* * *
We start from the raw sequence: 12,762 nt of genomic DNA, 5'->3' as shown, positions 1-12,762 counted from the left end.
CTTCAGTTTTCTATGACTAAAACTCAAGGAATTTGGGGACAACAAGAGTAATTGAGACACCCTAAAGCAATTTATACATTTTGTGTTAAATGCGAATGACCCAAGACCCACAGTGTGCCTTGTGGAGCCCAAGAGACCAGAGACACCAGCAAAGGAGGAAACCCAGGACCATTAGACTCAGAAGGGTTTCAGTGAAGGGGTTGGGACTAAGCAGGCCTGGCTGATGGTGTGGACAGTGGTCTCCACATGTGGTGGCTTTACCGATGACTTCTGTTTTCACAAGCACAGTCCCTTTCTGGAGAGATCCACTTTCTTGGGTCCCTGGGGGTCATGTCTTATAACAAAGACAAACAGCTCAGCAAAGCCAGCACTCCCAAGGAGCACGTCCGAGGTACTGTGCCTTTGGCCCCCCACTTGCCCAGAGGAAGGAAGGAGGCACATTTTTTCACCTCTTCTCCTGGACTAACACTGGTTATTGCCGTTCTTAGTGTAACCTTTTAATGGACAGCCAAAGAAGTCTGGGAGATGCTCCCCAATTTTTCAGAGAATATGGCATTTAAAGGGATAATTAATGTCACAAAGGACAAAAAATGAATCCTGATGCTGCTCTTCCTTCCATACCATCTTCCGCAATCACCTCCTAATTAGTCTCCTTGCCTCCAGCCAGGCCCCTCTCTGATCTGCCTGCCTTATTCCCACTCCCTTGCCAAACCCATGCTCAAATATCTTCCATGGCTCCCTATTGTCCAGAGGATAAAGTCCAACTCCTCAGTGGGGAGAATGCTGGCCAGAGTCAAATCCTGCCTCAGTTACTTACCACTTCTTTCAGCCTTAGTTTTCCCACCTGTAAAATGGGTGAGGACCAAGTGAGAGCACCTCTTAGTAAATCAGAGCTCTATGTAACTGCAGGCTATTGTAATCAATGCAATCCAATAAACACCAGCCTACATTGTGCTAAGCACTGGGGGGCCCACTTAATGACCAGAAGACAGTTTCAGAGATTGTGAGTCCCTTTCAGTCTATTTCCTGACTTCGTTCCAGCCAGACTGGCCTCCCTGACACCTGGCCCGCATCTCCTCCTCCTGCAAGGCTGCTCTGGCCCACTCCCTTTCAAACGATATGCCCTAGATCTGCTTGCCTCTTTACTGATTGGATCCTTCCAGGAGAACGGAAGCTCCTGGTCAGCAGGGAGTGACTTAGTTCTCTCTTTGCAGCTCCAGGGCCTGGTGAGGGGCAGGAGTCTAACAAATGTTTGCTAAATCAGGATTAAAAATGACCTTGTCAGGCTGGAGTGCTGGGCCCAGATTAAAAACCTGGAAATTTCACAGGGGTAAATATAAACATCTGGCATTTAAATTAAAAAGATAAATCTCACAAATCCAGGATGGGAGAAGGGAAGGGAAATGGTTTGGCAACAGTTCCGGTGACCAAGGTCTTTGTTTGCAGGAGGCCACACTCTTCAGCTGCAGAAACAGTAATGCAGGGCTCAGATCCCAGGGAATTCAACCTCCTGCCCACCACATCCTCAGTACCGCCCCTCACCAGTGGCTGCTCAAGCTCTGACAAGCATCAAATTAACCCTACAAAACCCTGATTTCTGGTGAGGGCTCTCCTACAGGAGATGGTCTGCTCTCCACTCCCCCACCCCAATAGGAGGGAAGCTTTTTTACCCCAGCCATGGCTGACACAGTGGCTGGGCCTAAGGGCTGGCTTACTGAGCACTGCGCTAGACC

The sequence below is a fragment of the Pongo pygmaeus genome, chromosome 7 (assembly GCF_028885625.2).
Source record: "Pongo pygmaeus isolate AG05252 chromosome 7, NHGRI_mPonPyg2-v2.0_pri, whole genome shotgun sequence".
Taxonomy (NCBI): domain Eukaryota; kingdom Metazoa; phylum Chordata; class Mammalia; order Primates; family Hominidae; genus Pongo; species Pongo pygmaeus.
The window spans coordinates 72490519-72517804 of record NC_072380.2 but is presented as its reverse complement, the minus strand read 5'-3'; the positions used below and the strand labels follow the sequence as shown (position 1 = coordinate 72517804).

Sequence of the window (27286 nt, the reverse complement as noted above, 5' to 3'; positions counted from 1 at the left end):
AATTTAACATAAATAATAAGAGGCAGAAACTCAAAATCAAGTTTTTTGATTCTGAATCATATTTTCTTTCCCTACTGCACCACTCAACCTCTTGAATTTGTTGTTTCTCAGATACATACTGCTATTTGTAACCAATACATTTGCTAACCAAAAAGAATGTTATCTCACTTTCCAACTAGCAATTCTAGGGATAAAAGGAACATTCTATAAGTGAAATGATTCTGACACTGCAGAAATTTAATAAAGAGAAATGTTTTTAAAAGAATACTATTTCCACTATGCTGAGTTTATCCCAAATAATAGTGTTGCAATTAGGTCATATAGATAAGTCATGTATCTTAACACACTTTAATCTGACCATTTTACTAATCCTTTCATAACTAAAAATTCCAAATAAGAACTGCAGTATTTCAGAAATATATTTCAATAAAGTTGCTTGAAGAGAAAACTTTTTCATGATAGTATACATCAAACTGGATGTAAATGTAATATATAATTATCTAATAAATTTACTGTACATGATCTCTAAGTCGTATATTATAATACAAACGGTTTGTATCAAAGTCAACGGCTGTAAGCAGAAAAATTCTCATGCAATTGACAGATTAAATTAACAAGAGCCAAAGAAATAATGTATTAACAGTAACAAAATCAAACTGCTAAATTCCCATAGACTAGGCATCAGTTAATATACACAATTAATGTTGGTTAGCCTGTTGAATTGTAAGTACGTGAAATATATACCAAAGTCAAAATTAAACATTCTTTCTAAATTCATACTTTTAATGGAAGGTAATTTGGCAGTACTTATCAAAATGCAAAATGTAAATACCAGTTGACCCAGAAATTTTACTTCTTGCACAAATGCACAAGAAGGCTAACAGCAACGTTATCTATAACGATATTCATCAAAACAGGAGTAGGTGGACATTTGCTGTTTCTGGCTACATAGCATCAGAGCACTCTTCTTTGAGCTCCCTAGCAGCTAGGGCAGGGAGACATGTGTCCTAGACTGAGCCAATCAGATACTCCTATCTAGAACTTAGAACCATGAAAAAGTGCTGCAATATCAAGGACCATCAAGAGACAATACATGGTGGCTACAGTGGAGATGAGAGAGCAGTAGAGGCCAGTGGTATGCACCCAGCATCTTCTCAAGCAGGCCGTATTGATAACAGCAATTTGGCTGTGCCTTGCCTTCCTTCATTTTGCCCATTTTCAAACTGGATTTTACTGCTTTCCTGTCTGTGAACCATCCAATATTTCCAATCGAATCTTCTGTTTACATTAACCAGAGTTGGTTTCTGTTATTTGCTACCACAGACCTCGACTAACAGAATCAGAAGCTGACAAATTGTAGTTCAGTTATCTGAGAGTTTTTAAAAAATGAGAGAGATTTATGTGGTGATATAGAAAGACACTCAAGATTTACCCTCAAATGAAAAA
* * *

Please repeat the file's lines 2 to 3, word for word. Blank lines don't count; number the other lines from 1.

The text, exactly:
CTTCAGTTTTCTATGACTAAAACTCAAGGAATTTGGGGACAACAAGAGTAATTGAGACACCCTAAAGCAATTTATACATTTTGTGTTAAATGCGAATGACCCAAGACCCACAGTGTGCCTTGTGGAGCCCAAGAGACCAGAGACACCAGCAAAGGAGGAAACCCAGGACCATTAGACTCAGAAGGGTTTCAGTGAAGGGGTTGGGACTAAGCAGGCCTGGCTGATGGTGTGGACAGTGGTCTCCACATGTGGTGGCTTTACCGATGACTTCTGTTTTCACAAGCACAGTCCCTTTCTGGAGAGATCCACTTTCTTGGGTCCCTGGGGGTCATGTCTTATAACAAAGACAAACAGCTCAGCAAAGCCAGCACTCCCAAGGAGCACGTCCGAGGTACTGTGCCTTTGGCCCCCCACTTGCCCAGAGGAAGGAAGGAGGCACATTTTTTCACCTCTTCTCCTGGACTAACACTGGTTATTGCCGTTCTTAGTGTAACCTTTTAATGGACAGCCAAAGAAGTCTGGGAGATGCTCCCCAATTTTTCAGAGAATATGGCATTTAAAGGGATAATTAATGTCACAAAGGACAAAAAATGAATCCTGATGCTGCTCTTCCTTCCATACCATCTTCCGCAATCACCTCCTAATTAGTCTCCTTGCCTCCAGCCAGGCCCCTCTCTGATCTGCCTGCCTTATTCCCACTCCCTTGCCAAACCCATGCTCAAATATCTTCCATGGCTCCCTATTGTCCAGAGGATAAAGTCCAACTCCTCAGTGGGGAGAATGCTGGCCAGAGTCAAATCCTGCCTCAGTTACTTACCACTTCTTTCAGCCTTAGTTTTCCCACCTGTAAAATGGGTGAGGACCAAGTGAGAGCACCTCTTAGTAAATCAGAGCTCTATGTAACTGCAGGCTATTGTAATCAATGCAATCCAATAAACACCAGCCTACATTGTGCTAAGCACTGGGGGGCCCACTTAATGACCAGAAGACAGTTTCAGAGATTGTGAGTCCCTTTCAGTCTATTTCCTGACTTCGTTCCAGCCAGACTGGCCTCCCTGACACCTGGCCCGCATCTCCTCCTCCTGCAAGGCTGCTCTGGCCCACTCCCTTTCAAACGATATGCCCTAGATCTGCTTGCCTCTTTACTGATTGGATCCTTCCAGGAGAACGGAAGCTCCTGGTCAGCAGGGAGTGACTTAGTTCTCTCTTTGCAGCTCCAGGGCCTGGTGAGGGGCAGGAGTCTAACAAATGTTTGCTAAATCAGGATTAAAAATGACCTTGTCAGGCTGGAGTGCTGGGCCCAGATTAAAAACCTGGAAATTTCACAGGGGTAAATATAAACATCTGGCATTTAAATTAAAAAGATAAATCTCACAAATCCAGGATGGGAGAAGGGAAGGGAAATGGTTTGGCAACAGTTCCGGTGACCAAGGTCTTTGTTTGCAGGAGGCCACACTCTTCAGCTGCAGAAACAGTAATGCAGGGCTCAGATCCCAGGGAATTCAACCTCCTGCCCACCACATCCTCAGTACCGCCCCTCACCAGTGGCTGCTCAAGCTCTGACAAGCATCAAATTAACCCTACAAAACCCTGATTTCTGGTGAGGGCTCTCCTACAGGAGATGGTCTGCTCTCCACTCCCCCACCCCAATAGGAGGGAAGCTTTTTTACCCCAGCCATGGCTGACACAGTGGCTGGGCCTAAGGGCTGGCTTACTGAGCACTGCGCTAGACC

The sequence below is a fragment of the Pongo pygmaeus genome, chromosome 7 (assembly GCF_028885625.2).